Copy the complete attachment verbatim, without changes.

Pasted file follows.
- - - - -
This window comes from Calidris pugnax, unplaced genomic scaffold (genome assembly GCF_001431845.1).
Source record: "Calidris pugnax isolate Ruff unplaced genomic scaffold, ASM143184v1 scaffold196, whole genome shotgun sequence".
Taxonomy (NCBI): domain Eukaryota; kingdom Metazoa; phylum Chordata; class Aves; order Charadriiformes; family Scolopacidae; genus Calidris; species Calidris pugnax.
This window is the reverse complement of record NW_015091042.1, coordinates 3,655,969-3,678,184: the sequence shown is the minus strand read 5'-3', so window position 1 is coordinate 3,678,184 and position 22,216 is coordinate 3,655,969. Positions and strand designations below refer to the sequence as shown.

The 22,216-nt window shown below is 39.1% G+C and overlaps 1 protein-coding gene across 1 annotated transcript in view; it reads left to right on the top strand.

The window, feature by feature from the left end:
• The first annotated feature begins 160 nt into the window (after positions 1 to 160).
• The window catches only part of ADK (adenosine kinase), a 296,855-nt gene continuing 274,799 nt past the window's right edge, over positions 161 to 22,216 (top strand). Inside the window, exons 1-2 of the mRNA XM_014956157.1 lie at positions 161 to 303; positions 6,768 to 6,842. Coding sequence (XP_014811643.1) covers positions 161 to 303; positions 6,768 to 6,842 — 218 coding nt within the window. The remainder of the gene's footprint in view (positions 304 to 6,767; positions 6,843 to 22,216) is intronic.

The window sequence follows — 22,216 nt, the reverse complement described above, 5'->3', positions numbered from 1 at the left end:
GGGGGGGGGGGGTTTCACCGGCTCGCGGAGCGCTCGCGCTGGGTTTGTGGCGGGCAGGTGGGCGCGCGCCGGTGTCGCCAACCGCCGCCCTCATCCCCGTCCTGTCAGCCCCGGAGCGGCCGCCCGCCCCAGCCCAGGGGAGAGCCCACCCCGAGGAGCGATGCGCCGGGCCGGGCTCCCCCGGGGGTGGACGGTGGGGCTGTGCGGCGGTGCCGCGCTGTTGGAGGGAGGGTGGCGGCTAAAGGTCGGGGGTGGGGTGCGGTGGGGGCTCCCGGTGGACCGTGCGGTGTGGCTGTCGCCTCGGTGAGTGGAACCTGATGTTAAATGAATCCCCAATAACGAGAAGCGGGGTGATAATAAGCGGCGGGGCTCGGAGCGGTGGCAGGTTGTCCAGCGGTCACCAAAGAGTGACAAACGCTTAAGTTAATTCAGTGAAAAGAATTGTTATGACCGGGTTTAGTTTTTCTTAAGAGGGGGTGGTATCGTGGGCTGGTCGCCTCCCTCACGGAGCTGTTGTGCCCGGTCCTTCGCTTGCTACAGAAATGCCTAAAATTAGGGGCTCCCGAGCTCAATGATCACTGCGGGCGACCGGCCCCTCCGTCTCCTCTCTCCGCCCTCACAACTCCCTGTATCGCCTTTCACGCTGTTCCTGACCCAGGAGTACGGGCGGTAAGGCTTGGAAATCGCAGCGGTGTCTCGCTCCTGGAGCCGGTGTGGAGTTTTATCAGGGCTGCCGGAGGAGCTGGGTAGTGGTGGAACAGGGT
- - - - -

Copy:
This window comes from Calidris pugnax, unplaced genomic scaffold (genome assembly GCF_001431845.1).
Source record: "Calidris pugnax isolate Ruff unplaced genomic scaffold, ASM143184v1 scaffold196, whole genome shotgun sequence".
Taxonomy (NCBI): domain Eukaryota; kingdom Metazoa; phylum Chordata; class Aves; order Charadriiformes; family Scolopacidae; genus Calidris; species Calidris pugnax.
This window is the reverse complement of record NW_015091042.1, coordinates 3,655,969-3,678,184: the sequence shown is the minus strand read 5'-3', so window position 1 is coordinate 3,678,184 and position 22,216 is coordinate 3,655,969. Positions and strand designations below refer to the sequence as shown.

The 22,216-nt window shown below is 39.1% G+C and overlaps 1 protein-coding gene across 1 annotated transcript in view; it reads left to right on the top strand.

The window, feature by feature from the left end:
• The first annotated feature begins 160 nt into the window (after positions 1 to 160).
• The window catches only part of ADK (adenosine kinase), a 296,855-nt gene continuing 274,799 nt past the window's right edge, over positions 161 to 22,216 (top strand). Inside the window, exons 1-2 of the mRNA XM_014956157.1 lie at positions 161 to 303; positions 6,768 to 6,842. Coding sequence (XP_014811643.1) covers positions 161 to 303; positions 6,768 to 6,842 — 218 coding nt within the window. The remainder of the gene's footprint in view (positions 304 to 6,767; positions 6,843 to 22,216) is intronic.

The window sequence follows — 22,216 nt, the reverse complement described above, 5'->3', positions numbered from 1 at the left end:
GGGGGGGGGGGGTTTCACCGGCTCGCGGAGCGCTCGCGCTGGGTTTGTGGCGGGCAGGTGGGCGCGCGCCGGTGTCGCCAACCGCCGCCCTCATCCCCGTCCTGTCAGCCCCGGAGCGGCCGCCCGCCCCAGCCCAGGGGAGAGCCCACCCCGAGGAGCGATGCGCCGGGCCGGGCTCCCCCGGGGGTGGACGGTGGGGCTGTGCGGCGGTGCCGCGCTGTTGGAGGGAGGGTGGCGGCTAAAGGTCGGGGGTGGGGTGCGGTGGGGGCTCCCGGTGGACCGTGCGGTGTGGCTGTCGCCTCGGTGAGTGGAACCTGATGTTAAATGAATCCCCAATAACGAGAAGCGGGGTGATAATAAGCGGCGGGGCTCGGAGCGGTGGCAGGTTGTCCAGCGGTCACCAAAGAGTGACAAACGCTTAAGTTAATTCAGTGAAAAGAATTGTTATGACCGGGTTTAGTTTTTCTTAAGAGGGGGTGGTATCGTGGGCTGGTCGCCTCCCTCACGGAGCTGTTGTGCCCGGTCCTTCGCTTGCTACAGAAATGCCTAAAATTAGGGGCTCCCGAGCTCAATGATCACTGCGGGCGACCGGCCCCTCCGTCTCCTCTCTCCGCCCTCACAACTCCCTGTATCGCCTTTCACGCTGTTCCTGACCCAGGAGTACGGGCGGTAAGGCTTGGAAATCGCAGCGGTGTCTCGCTCCTGGAGCCGGTGTGGAGTTTTATCAGGGCTGCCGGAGGAGCTGGGTAGTGGTGGAACAGGGT